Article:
· The amount of federal funds available to Vermont for this transition, which are over $150 million less than had been previously anticipated.
· The state failure to meet the goals set forth for increases in Medicaid provider payments, which adds more than $150 million cumulatively to the amount that needs to be raised through public financing.
· Covering cross border commuters who work for Vermont firms, a policy necessary to prevent complexity and costs for businesses, which adds up to $200 million to the amount that needs to be publicly financed.
· Slower than originally projected economic growth, already resulting in $75 million less in general fund revenue than anticipated in the next two fiscal years. Because of this, every percent of tax raises fewer dollars than had been anticipated, requiring higher tax rates to fund the system.
Acknowledging the disappointment he and many others will feel about not moving to a publicly-financed system now, the Governor said, “I will not let up on the gas pedal to improve our health care system in Vermont. We can and must make progress in 2015 to put in place a better, fairer, and less-costly health care system, one that in the future supports a transition to Green Mountain Care so that all Vermonters receive affordable, publicly-financed health care. In order for us to get there, we need to accelerate the hard work we’ve begun on cost containment and a more rational payment and delivery system.”
To do that, the Governor outlined a number of proposal he will pursue this legislative session, including:
· Enhancing the Green Mountain Care Board’s role as a central regulator of health care with the goal of lowering health care spending increases to between 3-4% in the long term.
· Continuing to pursue an “all-payer waiver” with the federal government so that Vermont succeeds in being the first state to move from the current quantity based fee-for-service system to one that reimburses providers for quality and outcomes.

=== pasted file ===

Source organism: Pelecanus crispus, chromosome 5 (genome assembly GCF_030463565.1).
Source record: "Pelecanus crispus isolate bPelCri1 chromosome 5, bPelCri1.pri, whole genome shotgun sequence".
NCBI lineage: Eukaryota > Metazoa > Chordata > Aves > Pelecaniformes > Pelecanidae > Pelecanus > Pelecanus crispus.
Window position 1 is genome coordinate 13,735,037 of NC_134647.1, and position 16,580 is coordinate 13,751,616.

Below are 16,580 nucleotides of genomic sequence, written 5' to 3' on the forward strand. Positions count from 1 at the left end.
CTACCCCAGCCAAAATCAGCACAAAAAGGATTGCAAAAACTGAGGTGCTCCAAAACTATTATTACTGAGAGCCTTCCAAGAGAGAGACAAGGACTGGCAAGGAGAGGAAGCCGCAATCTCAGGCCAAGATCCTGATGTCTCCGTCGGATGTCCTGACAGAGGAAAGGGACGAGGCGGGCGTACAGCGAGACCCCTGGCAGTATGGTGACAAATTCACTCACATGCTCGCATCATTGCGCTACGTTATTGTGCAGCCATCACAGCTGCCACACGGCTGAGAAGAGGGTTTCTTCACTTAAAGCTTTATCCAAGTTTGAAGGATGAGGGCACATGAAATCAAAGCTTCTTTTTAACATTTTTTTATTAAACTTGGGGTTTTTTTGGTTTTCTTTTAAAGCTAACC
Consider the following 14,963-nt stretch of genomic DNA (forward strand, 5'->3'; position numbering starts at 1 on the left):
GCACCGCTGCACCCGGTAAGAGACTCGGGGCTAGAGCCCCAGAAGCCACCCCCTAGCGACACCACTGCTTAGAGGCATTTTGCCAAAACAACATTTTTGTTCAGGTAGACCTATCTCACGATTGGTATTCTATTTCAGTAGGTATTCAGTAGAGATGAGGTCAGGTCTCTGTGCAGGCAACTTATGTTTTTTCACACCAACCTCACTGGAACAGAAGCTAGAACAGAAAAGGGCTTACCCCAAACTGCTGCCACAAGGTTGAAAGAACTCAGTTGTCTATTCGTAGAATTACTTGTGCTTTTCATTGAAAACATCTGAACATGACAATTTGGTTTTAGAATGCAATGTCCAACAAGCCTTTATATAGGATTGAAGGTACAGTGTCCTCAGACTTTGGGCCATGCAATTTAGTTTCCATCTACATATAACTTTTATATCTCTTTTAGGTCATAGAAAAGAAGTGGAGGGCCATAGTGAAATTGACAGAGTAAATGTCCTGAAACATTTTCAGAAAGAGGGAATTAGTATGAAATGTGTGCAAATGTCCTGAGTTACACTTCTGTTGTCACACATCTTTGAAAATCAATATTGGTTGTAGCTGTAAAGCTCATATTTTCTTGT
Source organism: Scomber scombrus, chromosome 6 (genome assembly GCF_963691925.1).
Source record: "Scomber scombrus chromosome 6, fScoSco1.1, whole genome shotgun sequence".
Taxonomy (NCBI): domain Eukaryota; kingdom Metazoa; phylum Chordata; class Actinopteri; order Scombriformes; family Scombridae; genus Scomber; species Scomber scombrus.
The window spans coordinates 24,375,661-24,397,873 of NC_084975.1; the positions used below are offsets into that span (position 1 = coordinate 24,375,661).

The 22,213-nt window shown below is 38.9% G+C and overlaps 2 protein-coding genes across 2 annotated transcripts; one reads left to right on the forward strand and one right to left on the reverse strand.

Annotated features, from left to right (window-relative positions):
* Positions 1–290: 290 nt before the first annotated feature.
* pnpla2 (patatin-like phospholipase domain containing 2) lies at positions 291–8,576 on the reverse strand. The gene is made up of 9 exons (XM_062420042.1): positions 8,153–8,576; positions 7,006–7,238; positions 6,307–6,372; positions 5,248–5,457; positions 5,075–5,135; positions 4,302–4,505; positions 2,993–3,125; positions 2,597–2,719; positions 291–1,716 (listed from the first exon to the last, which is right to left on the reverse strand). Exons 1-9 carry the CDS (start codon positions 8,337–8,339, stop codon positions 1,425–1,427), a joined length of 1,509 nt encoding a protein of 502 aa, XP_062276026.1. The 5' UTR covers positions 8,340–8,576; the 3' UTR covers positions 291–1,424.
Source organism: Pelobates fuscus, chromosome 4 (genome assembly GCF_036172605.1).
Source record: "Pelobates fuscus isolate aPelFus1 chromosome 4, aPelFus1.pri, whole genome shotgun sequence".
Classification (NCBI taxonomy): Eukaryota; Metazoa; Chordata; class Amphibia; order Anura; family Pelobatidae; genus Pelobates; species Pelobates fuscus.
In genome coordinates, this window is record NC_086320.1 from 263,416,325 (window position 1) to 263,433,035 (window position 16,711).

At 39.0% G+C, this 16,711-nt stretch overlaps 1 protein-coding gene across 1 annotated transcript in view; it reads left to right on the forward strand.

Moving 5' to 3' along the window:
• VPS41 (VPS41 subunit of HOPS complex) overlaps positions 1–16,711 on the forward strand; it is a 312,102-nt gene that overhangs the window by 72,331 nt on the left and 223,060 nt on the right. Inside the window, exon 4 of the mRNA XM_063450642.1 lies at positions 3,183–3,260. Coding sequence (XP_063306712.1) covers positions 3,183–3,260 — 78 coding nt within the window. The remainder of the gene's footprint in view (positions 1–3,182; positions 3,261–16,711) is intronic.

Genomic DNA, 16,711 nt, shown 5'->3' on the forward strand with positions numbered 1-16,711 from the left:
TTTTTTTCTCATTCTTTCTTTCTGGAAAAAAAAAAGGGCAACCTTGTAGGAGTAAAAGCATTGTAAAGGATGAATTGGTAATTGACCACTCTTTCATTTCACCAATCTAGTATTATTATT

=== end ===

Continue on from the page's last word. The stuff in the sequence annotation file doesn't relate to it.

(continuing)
· Strengthening Vermont’s commitment to the Blueprint for Health and building on the preliminary results it has shown in bending the cost curve while ensuring quality health care to Vermonters.
· Restructuring of the function and oversight of Vermont Information Technology Leaders (VITL), the state-created nonprofit that oversees the Vermont Health Information Exchange to push the state toward greater levels of technology utilization and integration. This would include shifting VITL to the Green Mountain Care Board and giving the Board the authority to approve and monitor VITL’s budget to ensure VITL’s priorities and investments are consistent with the statewide health information technology plan.
The Governor concluded that succeeding in these areas would set Vermont on a path to a more sensible, affordable health care system and preserve for another day the vision of universal, publicly-financed health care.
“I recognize that it may be hard to put this news in perspective given the scrutiny it has received over the past four years,” the Governor said. “There will be quite a bit of analysis and commentary that comes from my announcement today. In all of that, I urge us to remember what we have been fighting for and how our work fits into the larger picture. This year – 2014 – is the 80th anniversary of the first federal proposal for Medicare, one of our country’s greatest achievements. It was first proposed by FDR’s Committee on Economic Security and it took 31 years to become law. Medicaid took 50 years to pass; Social Security took 25 years. The point is that change is difficult to achieve, and worthy causes take time to take root. A better, fairer, more rational, and more sustainable way to pay for health care is worth fighting for. We must continue our hard work and our successes. Our time will come.”
To see the Governor’s speech, as prepared for delivery, CLICK HERE.
To see the presentation delivered by Michael Costa, CLICK HERE.